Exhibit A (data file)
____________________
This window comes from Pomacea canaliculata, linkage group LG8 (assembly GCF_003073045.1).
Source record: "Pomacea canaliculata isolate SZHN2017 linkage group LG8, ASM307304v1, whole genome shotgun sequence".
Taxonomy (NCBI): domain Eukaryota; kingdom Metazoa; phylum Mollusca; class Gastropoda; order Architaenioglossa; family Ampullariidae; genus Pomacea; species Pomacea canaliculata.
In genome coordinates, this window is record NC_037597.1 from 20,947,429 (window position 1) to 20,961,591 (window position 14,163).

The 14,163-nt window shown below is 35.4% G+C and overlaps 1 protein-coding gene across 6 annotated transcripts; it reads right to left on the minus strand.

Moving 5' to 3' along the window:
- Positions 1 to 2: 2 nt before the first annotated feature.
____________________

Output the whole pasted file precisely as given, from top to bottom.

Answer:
This window comes from Pomacea canaliculata, linkage group LG8 (assembly GCF_003073045.1).
Source record: "Pomacea canaliculata isolate SZHN2017 linkage group LG8, ASM307304v1, whole genome shotgun sequence".
Taxonomy (NCBI): domain Eukaryota; kingdom Metazoa; phylum Mollusca; class Gastropoda; order Architaenioglossa; family Ampullariidae; genus Pomacea; species Pomacea canaliculata.
In genome coordinates, this window is record NC_037597.1 from 20,947,429 (window position 1) to 20,961,591 (window position 14,163).

The 14,163-nt window shown below is 35.4% G+C and overlaps 1 protein-coding gene across 6 annotated transcripts; it reads right to left on the minus strand.

Moving 5' to 3' along the window:
- Positions 1 to 2: 2 nt before the first annotated feature.